Details behind furniture retailer debts emerge following closure

Collapsed furniture retailer Eyres of Chesterfield owed consumers north of £100,000 ahead of its closure.

Eyres of Chesterfield ceased trading in April after failing to secure ‘critical funding’ and has now been placed into liquidation.

Mike Dillon and Andrew Poxon, both of Leonard Curtis, were appointed as joint liquidators on 12 October 2022.

Detailed in newly filed documents on Companies House, the retailer owed Allica Bank a sum of £950,000, while other preferential creditors included the HMRC, owed £402,000, and employee claims of around £10,000.

As for unsecured creditors, a further £71,000 is owed to employees and £14,000 owed to the HMRC. Other debts include a Bounce Back Loan of £50,000 and trade claims totalling £401,000. As for consumers, claims valued £110,000. There is also a figure of £449,000 owed to company director Alan Rees.

Prior to its closure, the business was sold to parent company MS 001 Ltd on 28 February 2021 for a sum of £1.15m. Its lender at the time, Shawbrook Bank, was owed £950,000, which was repaid following the sale as part of a refinancing of the business. Around £200,000 remains outstanding from MS 0001 to the company, but liquidators said that a recovery would be dependant on its own financial position and the realise, and value of sums available, is uncertain.

It is understood a shortfall of £2.4m is expected due to no funds being available.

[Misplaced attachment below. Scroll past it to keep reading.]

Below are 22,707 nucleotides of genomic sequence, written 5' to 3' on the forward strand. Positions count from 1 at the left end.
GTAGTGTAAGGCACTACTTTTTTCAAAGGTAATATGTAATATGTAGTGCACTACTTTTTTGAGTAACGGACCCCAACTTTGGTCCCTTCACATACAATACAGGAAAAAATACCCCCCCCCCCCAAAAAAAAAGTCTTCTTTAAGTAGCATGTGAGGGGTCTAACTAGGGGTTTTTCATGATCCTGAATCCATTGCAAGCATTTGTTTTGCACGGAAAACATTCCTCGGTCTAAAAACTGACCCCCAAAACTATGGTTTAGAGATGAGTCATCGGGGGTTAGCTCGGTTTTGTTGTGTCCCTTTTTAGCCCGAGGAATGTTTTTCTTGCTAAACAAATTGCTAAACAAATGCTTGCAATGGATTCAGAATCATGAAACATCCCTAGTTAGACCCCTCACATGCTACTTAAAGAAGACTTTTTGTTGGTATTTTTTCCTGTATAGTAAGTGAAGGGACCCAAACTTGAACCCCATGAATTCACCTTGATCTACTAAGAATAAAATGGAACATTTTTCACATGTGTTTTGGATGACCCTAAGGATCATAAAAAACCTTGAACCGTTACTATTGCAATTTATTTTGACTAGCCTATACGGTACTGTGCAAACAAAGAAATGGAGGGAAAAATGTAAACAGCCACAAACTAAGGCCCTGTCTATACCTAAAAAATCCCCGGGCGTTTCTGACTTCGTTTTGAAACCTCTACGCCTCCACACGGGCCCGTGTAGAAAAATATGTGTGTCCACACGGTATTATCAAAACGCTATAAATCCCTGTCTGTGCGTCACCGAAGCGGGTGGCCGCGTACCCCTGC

The company, which had been established since 1875 and operated from Holywell St in Chesterfield, sent a letter to employees confirming the closure and redundancies earlier this year.

The letter said: “Due to the Company being unable to secure critical funding, which was essential to enable necessary and urgent building repairs to be carried out, and for Eyres to proceed with the planned refurbishment, modernisation and re-opening of the store as scheduled, the Company’s ability to meet creditor demands has been severely affected.

“Regrettably, the Directors have taken the difficult decision to cease trading with immediate effect and to seek professional advice. We appreciate this is likely to be a very upsetting time for everyone, and the owners would like to reiterate that every effort has been made to avoid this outcome. However, the current economic climate of financial constraints, lack of funding and rising costs, has made the decision unavoidable.”

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